Welcome to the blog tour for THE SWISS COURIER!
It is August 1944 and the Gestapo is mercilessly rounding up suspected enemies of the Third Reich. When Joseph Engel, a German physicist working on the atomic bomb, finds that he is actually a Jew, adopted by Christian parents, he must flee for his life to neutral Switzerland. Gabi Mueller is a young Swiss-American woman working for the newly formed American Office of Strategic Services (the forerunner to the CIA) close to Nazi Germany. When she is asked to risk her life to safely "courier" Engel out of Germany, the fate of the world rests in her hands. If she can lead him to safety, she can keep the Germans from developing nuclear capabilities. But in a time of traitors and uncertainty, whom can she trust along the way? This fast-paced, suspenseful novel takes readers along treacherous twists and turns during a fascinating--and deadly--time in history.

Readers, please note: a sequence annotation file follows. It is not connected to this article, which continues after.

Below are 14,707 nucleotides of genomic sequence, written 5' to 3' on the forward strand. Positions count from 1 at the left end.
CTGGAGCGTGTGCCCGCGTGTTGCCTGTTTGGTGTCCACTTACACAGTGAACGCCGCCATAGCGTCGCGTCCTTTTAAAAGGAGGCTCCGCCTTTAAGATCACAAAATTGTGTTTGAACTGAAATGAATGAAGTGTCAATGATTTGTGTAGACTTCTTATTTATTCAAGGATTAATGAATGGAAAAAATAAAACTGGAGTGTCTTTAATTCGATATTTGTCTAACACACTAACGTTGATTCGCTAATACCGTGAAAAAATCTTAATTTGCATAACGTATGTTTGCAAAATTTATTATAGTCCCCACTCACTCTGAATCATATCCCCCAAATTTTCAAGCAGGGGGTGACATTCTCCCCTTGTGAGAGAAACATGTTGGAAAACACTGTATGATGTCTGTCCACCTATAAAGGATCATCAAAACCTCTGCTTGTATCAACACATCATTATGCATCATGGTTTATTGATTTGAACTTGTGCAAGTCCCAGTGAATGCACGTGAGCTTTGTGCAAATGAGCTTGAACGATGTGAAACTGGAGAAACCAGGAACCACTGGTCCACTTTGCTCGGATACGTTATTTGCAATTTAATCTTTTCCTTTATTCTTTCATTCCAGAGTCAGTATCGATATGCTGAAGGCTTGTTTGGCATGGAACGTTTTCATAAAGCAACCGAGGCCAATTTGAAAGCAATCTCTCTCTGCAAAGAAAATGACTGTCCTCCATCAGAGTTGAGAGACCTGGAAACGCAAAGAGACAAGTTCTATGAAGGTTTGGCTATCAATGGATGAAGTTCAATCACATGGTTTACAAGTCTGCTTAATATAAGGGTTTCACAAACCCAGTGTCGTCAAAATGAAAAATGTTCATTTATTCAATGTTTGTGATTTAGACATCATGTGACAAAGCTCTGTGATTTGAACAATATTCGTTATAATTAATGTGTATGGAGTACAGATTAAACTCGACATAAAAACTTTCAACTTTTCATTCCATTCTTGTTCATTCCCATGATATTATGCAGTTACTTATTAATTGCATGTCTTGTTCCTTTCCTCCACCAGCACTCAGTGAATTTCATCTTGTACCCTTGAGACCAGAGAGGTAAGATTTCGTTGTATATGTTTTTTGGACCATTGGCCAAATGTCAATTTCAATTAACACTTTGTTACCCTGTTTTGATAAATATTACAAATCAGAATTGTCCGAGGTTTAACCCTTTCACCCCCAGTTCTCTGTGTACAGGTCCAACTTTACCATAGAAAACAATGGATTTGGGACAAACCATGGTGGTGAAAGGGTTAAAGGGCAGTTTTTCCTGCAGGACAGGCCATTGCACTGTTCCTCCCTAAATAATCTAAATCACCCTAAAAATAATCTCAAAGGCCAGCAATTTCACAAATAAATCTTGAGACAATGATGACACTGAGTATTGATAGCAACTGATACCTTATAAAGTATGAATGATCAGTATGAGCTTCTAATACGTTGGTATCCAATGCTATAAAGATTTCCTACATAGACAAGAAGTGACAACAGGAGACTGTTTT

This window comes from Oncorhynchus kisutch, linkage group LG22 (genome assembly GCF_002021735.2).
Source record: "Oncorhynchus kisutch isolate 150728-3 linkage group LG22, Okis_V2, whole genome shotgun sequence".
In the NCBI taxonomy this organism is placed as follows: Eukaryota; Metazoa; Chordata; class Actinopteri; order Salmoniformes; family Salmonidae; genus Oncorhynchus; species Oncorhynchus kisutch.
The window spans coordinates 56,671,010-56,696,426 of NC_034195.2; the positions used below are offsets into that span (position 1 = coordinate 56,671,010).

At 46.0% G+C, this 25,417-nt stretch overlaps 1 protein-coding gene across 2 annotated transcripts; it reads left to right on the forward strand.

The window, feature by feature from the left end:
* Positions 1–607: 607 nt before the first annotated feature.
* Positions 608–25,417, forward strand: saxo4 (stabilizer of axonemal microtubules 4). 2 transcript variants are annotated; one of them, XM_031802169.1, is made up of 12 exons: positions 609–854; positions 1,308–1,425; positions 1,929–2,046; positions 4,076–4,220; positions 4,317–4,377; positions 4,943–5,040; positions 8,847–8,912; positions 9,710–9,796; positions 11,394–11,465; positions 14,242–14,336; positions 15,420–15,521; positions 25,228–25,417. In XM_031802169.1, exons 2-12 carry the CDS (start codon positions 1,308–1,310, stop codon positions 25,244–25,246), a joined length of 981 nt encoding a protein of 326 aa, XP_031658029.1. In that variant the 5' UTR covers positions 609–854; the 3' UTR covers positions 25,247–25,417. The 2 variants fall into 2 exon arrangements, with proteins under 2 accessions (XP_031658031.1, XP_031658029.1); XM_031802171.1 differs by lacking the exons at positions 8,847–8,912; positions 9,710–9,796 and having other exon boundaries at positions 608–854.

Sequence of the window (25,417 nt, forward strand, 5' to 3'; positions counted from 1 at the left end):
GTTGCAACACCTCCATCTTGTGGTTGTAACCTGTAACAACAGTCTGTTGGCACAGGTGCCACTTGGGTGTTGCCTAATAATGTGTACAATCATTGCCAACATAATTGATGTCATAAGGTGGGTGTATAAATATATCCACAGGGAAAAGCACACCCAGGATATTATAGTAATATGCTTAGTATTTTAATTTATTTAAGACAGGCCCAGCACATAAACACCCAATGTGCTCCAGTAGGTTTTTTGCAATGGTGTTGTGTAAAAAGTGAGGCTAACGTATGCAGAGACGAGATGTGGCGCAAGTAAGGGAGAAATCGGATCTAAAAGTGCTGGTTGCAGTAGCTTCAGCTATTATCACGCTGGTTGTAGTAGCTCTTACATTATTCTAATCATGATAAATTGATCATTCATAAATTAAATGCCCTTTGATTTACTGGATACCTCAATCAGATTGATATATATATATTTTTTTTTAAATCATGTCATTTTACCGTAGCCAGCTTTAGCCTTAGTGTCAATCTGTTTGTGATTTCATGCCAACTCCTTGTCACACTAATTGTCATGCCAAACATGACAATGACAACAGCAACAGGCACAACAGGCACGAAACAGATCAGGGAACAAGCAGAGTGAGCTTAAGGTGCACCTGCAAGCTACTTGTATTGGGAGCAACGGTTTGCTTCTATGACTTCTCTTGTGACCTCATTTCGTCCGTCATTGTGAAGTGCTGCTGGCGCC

Tricia Goyer is the author of several books, including Night Song and Dawn of a Thousand Nights, both past winners of the ACFW's Book of the Year Award for Long Historical Romance. Goyer lives with her family in Montana. To find out more visit her website: http://www.triciagoyer.com/
Mike Yorkey is the author or coauthor of dozens of books, including the bestselling Every Man's Battle series. Married to a Swiss native, Yorkey lived in Switzerland for 18 months. He and his family currently reside in California.To find out more visit his website: http://www.mikeyorkey.com/
Oh my goodness! What a great book! I have been talking it up at work and at the dance studio, it's so good. It's a spy story, a thrilling thriller, a mystery, a little science--and best of all, there's enough history in it to make it absolutely plausible.
I've always loved stories from World War Two. This one is no exception.
Gabi? Love her. LOVE. HER. She's spunky, smart, and brave. She's how I imagine my grandmothers might have been, had they been in her shoes. (As it was, I had one who worked to support her siblings, and one was a single mom who worked as a welder to support her two small children).
The Swiss Courier is a collaborative effort, but it's a seamless one. You cannot tell which writer wrote which part, as has been evident to me in other collaborations. This might seem like a weird thing to say, but I think it's worth noting.
I think this is a story for many different kinds of readers.
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